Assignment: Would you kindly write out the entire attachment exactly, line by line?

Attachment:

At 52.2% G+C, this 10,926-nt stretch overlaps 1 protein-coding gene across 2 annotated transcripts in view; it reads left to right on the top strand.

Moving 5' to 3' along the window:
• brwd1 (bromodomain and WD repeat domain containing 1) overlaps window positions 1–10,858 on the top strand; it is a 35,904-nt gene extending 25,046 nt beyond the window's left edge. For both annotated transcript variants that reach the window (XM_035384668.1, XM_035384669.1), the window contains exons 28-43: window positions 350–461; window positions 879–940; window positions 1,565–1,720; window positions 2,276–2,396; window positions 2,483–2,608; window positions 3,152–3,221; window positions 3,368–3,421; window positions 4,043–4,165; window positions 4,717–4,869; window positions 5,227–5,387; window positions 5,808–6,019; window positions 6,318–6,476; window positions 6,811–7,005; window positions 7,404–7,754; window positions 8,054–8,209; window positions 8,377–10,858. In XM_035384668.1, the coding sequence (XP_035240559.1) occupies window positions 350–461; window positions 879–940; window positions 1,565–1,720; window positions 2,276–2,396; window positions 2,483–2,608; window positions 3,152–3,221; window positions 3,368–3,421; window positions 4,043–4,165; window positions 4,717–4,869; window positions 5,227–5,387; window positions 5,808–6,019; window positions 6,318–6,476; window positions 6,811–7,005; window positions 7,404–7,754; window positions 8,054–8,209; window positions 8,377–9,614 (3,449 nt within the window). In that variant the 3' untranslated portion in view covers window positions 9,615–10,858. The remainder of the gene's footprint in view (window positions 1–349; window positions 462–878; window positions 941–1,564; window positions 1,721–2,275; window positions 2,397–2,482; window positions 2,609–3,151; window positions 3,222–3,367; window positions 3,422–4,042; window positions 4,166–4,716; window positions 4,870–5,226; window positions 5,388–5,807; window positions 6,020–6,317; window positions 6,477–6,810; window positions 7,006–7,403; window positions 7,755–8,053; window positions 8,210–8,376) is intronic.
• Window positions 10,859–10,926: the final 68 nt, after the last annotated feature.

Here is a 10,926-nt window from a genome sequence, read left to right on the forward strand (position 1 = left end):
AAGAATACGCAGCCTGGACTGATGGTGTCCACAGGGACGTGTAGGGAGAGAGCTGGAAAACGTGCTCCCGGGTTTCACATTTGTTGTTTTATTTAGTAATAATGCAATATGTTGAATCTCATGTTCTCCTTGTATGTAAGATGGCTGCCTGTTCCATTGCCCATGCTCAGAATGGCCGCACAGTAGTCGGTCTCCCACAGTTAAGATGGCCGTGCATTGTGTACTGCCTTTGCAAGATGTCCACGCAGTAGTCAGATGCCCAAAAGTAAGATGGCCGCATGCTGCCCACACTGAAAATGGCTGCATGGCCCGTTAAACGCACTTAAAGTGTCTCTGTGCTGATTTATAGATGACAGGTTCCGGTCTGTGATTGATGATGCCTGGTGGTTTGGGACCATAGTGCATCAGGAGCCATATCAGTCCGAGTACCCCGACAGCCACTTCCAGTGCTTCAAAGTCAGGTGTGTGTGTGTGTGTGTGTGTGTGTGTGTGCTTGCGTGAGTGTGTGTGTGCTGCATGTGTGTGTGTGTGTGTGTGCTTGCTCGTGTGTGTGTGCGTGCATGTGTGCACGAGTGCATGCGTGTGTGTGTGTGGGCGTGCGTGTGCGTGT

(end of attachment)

At 52.2% G+C, this 10,926-nt stretch overlaps 1 protein-coding gene across 2 annotated transcripts in view; it reads left to right on the top strand.

Moving 5' to 3' along the window:
• brwd1 (bromodomain and WD repeat domain containing 1) overlaps window positions 1–10,858 on the top strand; it is a 35,904-nt gene extending 25,046 nt beyond the window's left edge. For both annotated transcript variants that reach the window (XM_035384668.1, XM_035384669.1), the window contains exons 28-43: window positions 350–461; window positions 879–940; window positions 1,565–1,720; window positions 2,276–2,396; window positions 2,483–2,608; window positions 3,152–3,221; window positions 3,368–3,421; window positions 4,043–4,165; window positions 4,717–4,869; window positions 5,227–5,387; window positions 5,808–6,019; window positions 6,318–6,476; window positions 6,811–7,005; window positions 7,404–7,754; window positions 8,054–8,209; window positions 8,377–10,858. In XM_035384668.1, the coding sequence (XP_035240559.1) occupies window positions 350–461; window positions 879–940; window positions 1,565–1,720; window positions 2,276–2,396; window positions 2,483–2,608; window positions 3,152–3,221; window positions 3,368–3,421; window positions 4,043–4,165; window positions 4,717–4,869; window positions 5,227–5,387; window positions 5,808–6,019; window positions 6,318–6,476; window positions 6,811–7,005; window positions 7,404–7,754; window positions 8,054–8,209; window positions 8,377–9,614 (3,449 nt within the window). In that variant the 3' untranslated portion in view covers window positions 9,615–10,858. The remainder of the gene's footprint in view (window positions 1–349; window positions 462–878; window positions 941–1,564; window positions 1,721–2,275; window positions 2,397–2,482; window positions 2,609–3,151; window positions 3,222–3,367; window positions 3,422–4,042; window positions 4,166–4,716; window positions 4,870–5,226; window positions 5,388–5,807; window positions 6,020–6,317; window positions 6,477–6,810; window positions 7,006–7,403; window positions 7,755–8,053; window positions 8,210–8,376) is intronic.
• Window positions 10,859–10,926: the final 68 nt, after the last annotated feature.

Here is a 10,926-nt window from a genome sequence, read left to right on the forward strand (position 1 = left end):
AAGAATACGCAGCCTGGACTGATGGTGTCCACAGGGACGTGTAGGGAGAGAGCTGGAAAACGTGCTCCCGGGTTTCACATTTGTTGTTTTATTTAGTAATAATGCAATATGTTGAATCTCATGTTCTCCTTGTATGTAAGATGGCTGCCTGTTCCATTGCCCATGCTCAGAATGGCCGCACAGTAGTCGGTCTCCCACAGTTAAGATGGCCGTGCATTGTGTACTGCCTTTGCAAGATGTCCACGCAGTAGTCAGATGCCCAAAAGTAAGATGGCCGCATGCTGCCCACACTGAAAATGGCTGCATGGCCCGTTAAACGCACTTAAAGTGTCTCTGTGCTGATTTATAGATGACAGGTTCCGGTCTGTGATTGATGATGCCTGGTGGTTTGGGACCATAGTGCATCAGGAGCCATATCAGTCCGAGTACCCCGACAGCCACTTCCAGTGCTTCAAAGTCAGGTGTGTGTGTGTGTGTGTGTGTGTGTGTGTGCTTGCGTGAGTGTGTGTGTGCTGCATGTGTGTGTGTGTGTGTGTGCTTGCTCGTGTGTGTGTGCGTGCATGTGTGCACGAGTGCATGCGTGTGTGTGTGTGGGCGTGCGTGTGCGTGT